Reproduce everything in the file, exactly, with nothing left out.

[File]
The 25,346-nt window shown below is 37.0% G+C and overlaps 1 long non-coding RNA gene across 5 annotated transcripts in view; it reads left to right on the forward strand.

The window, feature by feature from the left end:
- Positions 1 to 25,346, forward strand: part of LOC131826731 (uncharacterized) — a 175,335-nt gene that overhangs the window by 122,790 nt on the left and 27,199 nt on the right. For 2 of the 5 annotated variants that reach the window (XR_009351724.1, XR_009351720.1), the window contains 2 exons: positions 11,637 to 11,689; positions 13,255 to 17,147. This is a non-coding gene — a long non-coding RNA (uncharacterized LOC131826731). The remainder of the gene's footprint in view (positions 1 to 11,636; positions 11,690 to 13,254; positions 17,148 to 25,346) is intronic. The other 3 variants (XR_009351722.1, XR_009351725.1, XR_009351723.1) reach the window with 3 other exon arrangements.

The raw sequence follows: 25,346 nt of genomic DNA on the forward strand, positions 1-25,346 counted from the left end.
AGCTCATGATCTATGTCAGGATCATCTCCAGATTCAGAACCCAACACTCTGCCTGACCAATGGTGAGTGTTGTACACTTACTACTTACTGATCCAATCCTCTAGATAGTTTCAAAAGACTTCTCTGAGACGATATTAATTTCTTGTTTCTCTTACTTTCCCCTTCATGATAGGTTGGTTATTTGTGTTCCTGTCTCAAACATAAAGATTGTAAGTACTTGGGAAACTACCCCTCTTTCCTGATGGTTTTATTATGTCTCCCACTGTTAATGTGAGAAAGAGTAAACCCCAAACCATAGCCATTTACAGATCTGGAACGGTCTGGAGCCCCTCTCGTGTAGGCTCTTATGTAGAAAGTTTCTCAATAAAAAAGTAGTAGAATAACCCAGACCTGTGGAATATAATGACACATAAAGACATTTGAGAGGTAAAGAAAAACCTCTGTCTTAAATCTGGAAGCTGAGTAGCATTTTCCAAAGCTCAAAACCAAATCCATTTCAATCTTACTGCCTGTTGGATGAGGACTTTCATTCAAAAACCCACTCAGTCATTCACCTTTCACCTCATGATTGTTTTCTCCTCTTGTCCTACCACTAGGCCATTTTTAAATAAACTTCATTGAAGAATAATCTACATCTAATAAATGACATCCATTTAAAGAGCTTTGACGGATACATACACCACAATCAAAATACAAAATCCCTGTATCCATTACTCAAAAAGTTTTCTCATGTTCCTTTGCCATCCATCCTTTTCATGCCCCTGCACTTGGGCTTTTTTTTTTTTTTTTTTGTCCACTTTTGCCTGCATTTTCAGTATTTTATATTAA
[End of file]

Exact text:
The 25,346-nt window shown below is 37.0% G+C and overlaps 1 long non-coding RNA gene across 5 annotated transcripts in view; it reads left to right on the forward strand.

The window, feature by feature from the left end:
- Positions 1 to 25,346, forward strand: part of LOC131826731 (uncharacterized) — a 175,335-nt gene that overhangs the window by 122,790 nt on the left and 27,199 nt on the right. For 2 of the 5 annotated variants that reach the window (XR_009351724.1, XR_009351720.1), the window contains 2 exons: positions 11,637 to 11,689; positions 13,255 to 17,147. This is a non-coding gene — a long non-coding RNA (uncharacterized LOC131826731). The remainder of the gene's footprint in view (positions 1 to 11,636; positions 11,690 to 13,254; positions 17,148 to 25,346) is intronic. The other 3 variants (XR_009351722.1, XR_009351725.1, XR_009351723.1) reach the window with 3 other exon arrangements.

The raw sequence follows: 25,346 nt of genomic DNA on the forward strand, positions 1-25,346 counted from the left end.
AGCTCATGATCTATGTCAGGATCATCTCCAGATTCAGAACCCAACACTCTGCCTGACCAATGGTGAGTGTTGTACACTTACTACTTACTGATCCAATCCTCTAGATAGTTTCAAAAGACTTCTCTGAGACGATATTAATTTCTTGTTTCTCTTACTTTCCCCTTCATGATAGGTTGGTTATTTGTGTTCCTGTCTCAAACATAAAGATTGTAAGTACTTGGGAAACTACCCCTCTTTCCTGATGGTTTTATTATGTCTCCCACTGTTAATGTGAGAAAGAGTAAACCCCAAACCATAGCCATTTACAGATCTGGAACGGTCTGGAGCCCCTCTCGTGTAGGCTCTTATGTAGAAAGTTTCTCAATAAAAAAGTAGTAGAATAACCCAGACCTGTGGAATATAATGACACATAAAGACATTTGAGAGGTAAAGAAAAACCTCTGTCTTAAATCTGGAAGCTGAGTAGCATTTTCCAAAGCTCAAAACCAAATCCATTTCAATCTTACTGCCTGTTGGATGAGGACTTTCATTCAAAAACCCACTCAGTCATTCACCTTTCACCTCATGATTGTTTTCTCCTCTTGTCCTACCACTAGGCCATTTTTAAATAAACTTCATTGAAGAATAATCTACATCTAATAAATGACATCCATTTAAAGAGCTTTGACGGATACATACACCACAATCAAAATACAAAATCCCTGTATCCATTACTCAAAAAGTTTTCTCATGTTCCTTTGCCATCCATCCTTTTCATGCCCCTGCACTTGGGCTTTTTTTTTTTTTTTTTTGTCCACTTTTGCCTGCATTTTCAGTATTTTATATTAA